What is Organisation – 6 Main Functions of Organisation

The functions of organisation includes:

1. Determination of activities,

2. Grouping of activities,

3. Allotment of duties to specified persons,

4. Delegation of authority,

5. Defining relationships, and

6. The co-ordination of various activities.

1. Determination of Activities:

It includes the deciding and division of various activities required to achieve the objectives of the organisation. The entire work is divided into various parts and again each part is sub-divided into various sub-parts. For example, the purchase work may be divided into requisition of items, placing of an order, storage and so on.

2. Grouping of Activities:

The next function of organisation is that the identical activities are grouped under one individual or a department. The activities of sales such as canvassing, advertisements and debt collection activities are grouped under one department i.e., sales department.

3. Allotment of Duties to Specified Persons:

In order to ensure effective performance, the grouped activities are allotted to specified persons. In other words, the purchasing activities are assigned to the Purchase Manager; the production activities are assigned to Production Manager; the sales activities are assigned to Sales Manager and the like. Besides, adequate staff members are appointed under the specified persons. The specified persons are specialised in their respective fields. If there is any need, appropriate training would be provided to such persons.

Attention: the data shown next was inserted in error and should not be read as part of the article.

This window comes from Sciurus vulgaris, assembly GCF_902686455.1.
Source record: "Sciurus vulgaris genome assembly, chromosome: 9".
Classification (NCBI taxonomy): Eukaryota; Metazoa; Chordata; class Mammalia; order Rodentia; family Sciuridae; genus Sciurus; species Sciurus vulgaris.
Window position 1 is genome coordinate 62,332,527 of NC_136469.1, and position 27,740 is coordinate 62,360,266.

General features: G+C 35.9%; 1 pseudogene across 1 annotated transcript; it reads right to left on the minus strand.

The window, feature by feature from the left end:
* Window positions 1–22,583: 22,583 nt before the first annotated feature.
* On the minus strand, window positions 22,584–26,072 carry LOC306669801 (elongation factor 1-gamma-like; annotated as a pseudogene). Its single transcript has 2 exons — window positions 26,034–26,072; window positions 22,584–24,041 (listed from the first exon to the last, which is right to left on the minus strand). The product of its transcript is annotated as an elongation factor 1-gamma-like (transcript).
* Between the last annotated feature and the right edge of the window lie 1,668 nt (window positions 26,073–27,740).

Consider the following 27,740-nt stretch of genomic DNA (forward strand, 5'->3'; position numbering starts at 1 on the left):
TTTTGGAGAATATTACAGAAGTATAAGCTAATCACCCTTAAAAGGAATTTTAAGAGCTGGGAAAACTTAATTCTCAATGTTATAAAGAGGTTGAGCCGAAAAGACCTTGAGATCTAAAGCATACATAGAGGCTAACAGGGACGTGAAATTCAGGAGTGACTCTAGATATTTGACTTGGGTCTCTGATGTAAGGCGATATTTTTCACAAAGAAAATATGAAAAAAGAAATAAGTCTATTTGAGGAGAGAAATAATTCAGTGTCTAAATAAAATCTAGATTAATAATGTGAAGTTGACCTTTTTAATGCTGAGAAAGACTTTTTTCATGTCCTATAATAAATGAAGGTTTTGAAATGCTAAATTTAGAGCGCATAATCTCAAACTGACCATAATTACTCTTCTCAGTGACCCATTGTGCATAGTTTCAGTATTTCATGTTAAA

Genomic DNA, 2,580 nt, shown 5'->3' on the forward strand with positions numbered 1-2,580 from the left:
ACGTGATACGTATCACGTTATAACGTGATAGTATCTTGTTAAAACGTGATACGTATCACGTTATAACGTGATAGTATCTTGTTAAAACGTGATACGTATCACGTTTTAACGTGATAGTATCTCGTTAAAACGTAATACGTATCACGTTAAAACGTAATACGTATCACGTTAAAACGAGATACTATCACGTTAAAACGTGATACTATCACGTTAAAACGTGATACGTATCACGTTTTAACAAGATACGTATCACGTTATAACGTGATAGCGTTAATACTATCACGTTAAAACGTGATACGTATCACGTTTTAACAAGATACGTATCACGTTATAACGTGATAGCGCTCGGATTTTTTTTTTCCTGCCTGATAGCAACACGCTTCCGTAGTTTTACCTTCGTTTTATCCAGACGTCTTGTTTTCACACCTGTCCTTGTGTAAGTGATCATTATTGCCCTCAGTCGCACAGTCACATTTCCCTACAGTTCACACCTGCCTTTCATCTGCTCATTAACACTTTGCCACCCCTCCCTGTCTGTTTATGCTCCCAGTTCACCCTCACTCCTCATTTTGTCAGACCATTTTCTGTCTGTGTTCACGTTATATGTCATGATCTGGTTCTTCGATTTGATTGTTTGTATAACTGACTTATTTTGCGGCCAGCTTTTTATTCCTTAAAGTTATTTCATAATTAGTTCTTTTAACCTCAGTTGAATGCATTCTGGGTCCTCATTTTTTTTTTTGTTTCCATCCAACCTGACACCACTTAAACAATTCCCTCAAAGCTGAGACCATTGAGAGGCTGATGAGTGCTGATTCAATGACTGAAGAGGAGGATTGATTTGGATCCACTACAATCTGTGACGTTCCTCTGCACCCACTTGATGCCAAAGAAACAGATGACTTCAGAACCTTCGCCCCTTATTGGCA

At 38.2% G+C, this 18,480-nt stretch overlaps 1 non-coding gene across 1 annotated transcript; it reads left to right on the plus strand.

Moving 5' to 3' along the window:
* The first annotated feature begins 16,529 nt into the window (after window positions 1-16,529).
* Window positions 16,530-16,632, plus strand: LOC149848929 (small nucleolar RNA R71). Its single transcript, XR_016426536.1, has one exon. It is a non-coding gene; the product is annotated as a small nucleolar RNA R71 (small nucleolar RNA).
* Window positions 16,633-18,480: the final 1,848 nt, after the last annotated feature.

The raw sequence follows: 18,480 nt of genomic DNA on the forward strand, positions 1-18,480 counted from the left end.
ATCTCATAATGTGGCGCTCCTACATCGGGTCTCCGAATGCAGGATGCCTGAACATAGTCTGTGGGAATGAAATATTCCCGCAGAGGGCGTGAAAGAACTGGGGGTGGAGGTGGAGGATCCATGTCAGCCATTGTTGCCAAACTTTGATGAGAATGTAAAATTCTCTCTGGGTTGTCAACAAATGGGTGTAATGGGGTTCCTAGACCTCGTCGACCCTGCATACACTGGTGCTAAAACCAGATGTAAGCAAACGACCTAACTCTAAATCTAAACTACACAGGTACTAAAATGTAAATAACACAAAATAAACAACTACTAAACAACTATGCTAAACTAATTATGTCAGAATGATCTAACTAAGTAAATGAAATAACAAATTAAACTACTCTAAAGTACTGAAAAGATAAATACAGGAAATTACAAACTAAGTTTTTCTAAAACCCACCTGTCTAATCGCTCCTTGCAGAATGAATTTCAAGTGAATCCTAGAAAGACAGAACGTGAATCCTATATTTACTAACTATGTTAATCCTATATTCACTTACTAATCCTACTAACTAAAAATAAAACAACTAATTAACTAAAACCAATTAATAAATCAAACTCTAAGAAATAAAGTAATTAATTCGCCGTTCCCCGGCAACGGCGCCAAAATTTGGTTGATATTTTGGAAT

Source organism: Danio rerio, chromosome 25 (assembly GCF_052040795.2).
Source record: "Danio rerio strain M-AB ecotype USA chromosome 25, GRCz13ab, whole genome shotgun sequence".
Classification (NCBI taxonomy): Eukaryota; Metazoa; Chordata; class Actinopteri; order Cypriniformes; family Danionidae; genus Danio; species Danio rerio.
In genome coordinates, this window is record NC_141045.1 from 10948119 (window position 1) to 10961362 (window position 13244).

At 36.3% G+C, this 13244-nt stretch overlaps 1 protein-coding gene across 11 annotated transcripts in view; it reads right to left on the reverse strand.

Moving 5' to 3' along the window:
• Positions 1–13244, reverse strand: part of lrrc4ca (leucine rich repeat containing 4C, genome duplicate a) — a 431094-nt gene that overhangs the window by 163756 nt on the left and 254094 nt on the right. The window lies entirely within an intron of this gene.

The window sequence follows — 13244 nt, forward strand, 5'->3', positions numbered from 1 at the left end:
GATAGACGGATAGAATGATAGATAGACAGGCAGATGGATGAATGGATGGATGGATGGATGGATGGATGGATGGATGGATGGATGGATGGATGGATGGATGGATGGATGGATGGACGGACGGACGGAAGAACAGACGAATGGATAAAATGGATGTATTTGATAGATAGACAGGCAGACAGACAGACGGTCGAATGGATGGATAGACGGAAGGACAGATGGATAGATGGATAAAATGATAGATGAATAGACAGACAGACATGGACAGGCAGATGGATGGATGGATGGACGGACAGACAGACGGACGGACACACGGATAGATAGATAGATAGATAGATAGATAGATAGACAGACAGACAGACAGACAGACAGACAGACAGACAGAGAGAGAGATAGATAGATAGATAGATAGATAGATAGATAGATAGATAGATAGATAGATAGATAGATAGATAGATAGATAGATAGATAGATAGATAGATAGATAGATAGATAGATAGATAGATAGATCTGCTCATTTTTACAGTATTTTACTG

4. Delegation of Authority:

Assignment of duties or allotment of duties to specified persons is followed by delegation of authority. It will be very difficult for a person to perform the duties effectively, if there is no authority to do it. While delegating a authority, responsibilities are also fixed. Thus, the Production Manager may be delegated with the authority to produce the goods and fixed with the responsibility of producing quality goods.

5. Defining Relationship:

When a group of persons is working together for a common goal, it becomes necessary to define the relationship among them in clear terms. If it is done, each person will know who is his boss, from whom he has to receive orders and to whom he is answerable. In another sense, each boss should know what authority he has and over which person.

6. Co-Ordination of Various Activities:

The delegated authority and responsibility should be co-ordinated by the Chief Managerial Staff. The reason is that there must be a separate and responsible person to see whether all the activities are going on to accomplish the objectives of the organisation or not.


What is Organisation – 22 Important Principles of an Organisation

The work can be completed in time whenever a technique or a principle is adopted. So, the success or failure of an organisation depends upon the principles to be followed in the organisation. The principles of organisation may be termed as a tool used by the organisation. Some experts like Taylor, Fayol and Urwick have given the principles of organisation.

They are briefly discussed below:

1. Principle of Definition:

It is necessary to define and fix the duties, responsibilities and authority of each worker. In addition to that the organisational relationship of each worker with others should be clearly defined in the organisational set up.

2. Principle of Objective: